Sports Will Novak Djokovic play in Australian Open? Latest news on tennis star's visa decision
Novak Djokovic denied entry to Australia, has visa canceled
BRISBANE, Australia (AP) — Novak Djokovic’s chance to play for a 10th Australian Open title was thrown into limbo Thursday when the country denied him entry and canceled his visa because he failed to meet the requirements for an exemption to COVID-19 vaccination rules. The top-ranked Djokovic announced on social media Tuesday that he had “exemption permission” and he landed in Australia late Wednesday with a medical exemption from the Victoria state government that was expected to shield him from the strict vaccination regulations in place for this year’s first major tennis tournament.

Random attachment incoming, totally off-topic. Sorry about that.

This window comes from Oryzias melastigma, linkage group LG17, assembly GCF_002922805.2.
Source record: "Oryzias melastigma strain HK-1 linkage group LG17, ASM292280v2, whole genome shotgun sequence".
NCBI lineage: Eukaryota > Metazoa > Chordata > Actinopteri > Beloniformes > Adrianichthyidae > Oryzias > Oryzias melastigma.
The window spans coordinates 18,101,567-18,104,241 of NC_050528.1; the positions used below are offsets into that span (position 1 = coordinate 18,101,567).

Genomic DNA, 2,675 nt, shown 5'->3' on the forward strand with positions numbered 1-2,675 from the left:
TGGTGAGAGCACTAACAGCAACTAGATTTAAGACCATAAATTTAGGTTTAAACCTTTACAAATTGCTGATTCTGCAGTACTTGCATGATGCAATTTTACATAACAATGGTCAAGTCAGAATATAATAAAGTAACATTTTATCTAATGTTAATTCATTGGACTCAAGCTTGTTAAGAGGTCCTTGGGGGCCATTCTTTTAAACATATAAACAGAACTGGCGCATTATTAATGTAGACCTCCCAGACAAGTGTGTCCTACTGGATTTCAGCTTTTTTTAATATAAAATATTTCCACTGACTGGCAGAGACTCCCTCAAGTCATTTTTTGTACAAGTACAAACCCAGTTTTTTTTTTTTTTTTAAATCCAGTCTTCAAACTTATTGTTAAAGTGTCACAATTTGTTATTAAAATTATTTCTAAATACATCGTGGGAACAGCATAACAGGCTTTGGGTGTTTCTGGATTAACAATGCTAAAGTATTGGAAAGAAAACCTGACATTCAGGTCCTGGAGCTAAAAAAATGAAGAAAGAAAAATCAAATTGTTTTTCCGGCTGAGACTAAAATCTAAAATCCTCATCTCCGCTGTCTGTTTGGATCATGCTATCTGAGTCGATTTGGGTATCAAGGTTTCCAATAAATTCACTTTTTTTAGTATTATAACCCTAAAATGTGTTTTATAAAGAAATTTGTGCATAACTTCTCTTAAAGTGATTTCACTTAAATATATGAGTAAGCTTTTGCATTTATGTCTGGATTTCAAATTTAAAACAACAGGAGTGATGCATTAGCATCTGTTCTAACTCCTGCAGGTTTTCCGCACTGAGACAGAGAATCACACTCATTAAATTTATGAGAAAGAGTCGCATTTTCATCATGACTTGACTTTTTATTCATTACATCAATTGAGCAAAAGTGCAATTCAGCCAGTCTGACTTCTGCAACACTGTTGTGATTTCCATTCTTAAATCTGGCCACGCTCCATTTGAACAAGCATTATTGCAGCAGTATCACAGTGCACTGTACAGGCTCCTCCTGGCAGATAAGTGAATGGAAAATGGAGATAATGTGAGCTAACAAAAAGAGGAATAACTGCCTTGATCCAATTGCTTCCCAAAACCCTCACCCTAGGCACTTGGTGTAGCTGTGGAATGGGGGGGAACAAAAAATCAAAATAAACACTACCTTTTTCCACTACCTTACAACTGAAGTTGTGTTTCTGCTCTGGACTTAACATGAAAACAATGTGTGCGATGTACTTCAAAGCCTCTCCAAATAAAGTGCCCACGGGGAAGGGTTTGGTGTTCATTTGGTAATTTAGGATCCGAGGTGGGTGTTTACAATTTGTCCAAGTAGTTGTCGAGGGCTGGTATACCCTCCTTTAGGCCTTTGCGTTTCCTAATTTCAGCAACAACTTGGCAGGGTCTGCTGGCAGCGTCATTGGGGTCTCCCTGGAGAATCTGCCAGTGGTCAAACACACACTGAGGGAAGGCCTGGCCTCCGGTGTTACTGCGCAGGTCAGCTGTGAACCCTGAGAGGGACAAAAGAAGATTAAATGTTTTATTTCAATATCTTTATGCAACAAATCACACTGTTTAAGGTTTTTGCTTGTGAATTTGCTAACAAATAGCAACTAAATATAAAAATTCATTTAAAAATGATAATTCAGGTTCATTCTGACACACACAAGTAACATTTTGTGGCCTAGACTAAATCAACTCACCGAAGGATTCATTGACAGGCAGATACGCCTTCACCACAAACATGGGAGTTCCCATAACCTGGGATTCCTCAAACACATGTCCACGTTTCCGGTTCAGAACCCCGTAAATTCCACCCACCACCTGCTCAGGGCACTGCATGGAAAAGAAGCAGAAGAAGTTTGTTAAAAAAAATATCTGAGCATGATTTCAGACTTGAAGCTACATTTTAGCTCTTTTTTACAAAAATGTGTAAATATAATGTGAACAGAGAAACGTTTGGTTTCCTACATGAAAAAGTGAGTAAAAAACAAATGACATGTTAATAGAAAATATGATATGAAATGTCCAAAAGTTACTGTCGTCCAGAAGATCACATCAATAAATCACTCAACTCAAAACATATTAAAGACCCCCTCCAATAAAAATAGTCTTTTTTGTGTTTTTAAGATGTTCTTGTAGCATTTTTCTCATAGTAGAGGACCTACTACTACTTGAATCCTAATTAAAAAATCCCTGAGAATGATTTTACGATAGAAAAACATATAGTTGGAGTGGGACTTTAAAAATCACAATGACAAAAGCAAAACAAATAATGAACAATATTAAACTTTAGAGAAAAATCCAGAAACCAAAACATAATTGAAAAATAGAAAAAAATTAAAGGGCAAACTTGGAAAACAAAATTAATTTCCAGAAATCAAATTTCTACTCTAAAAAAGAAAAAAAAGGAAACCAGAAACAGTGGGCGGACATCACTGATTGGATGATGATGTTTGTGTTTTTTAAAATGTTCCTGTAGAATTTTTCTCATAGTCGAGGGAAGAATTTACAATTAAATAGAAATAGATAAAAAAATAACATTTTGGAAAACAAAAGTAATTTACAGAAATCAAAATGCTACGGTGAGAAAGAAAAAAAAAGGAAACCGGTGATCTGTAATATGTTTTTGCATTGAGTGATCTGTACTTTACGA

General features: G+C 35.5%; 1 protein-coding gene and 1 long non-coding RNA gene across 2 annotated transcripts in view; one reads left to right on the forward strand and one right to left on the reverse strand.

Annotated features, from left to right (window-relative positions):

The No. 1 men's tennis player in the world, Novak Djokovic, continues to make headlines in regards to his playing status for the 2022 Australian Open, a grand slam tournament he's won nine times.
Djokovic has been outspoken about his thoughts against the COVID-19 vaccination, and although he hasn't confirmed his unvaccinated status, it's assumed that he remains unvaccinated. Djokovic was given a medical exemption in order to travel to Australia, which has strict guidelines right now against the virus. The Australian Open also had rules in place that the players must be vaccinated to compete.
EXPLAINER: Why was Novak Djokovic not let into Australia?